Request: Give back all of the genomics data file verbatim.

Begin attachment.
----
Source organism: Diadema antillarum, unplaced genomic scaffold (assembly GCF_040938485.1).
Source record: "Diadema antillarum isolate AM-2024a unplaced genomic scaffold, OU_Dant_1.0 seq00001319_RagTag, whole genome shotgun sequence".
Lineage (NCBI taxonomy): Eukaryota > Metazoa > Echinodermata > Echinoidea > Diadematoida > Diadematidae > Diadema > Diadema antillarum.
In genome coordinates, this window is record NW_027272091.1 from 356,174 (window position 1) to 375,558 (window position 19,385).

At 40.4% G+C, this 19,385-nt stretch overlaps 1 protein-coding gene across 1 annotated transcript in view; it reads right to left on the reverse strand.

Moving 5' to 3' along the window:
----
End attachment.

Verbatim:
Source organism: Diadema antillarum, unplaced genomic scaffold (assembly GCF_040938485.1).
Source record: "Diadema antillarum isolate AM-2024a unplaced genomic scaffold, OU_Dant_1.0 seq00001319_RagTag, whole genome shotgun sequence".
Lineage (NCBI taxonomy): Eukaryota > Metazoa > Echinodermata > Echinoidea > Diadematoida > Diadematidae > Diadema > Diadema antillarum.
In genome coordinates, this window is record NW_027272091.1 from 356,174 (window position 1) to 375,558 (window position 19,385).

At 40.4% G+C, this 19,385-nt stretch overlaps 1 protein-coding gene across 1 annotated transcript in view; it reads right to left on the reverse strand.

Moving 5' to 3' along the window: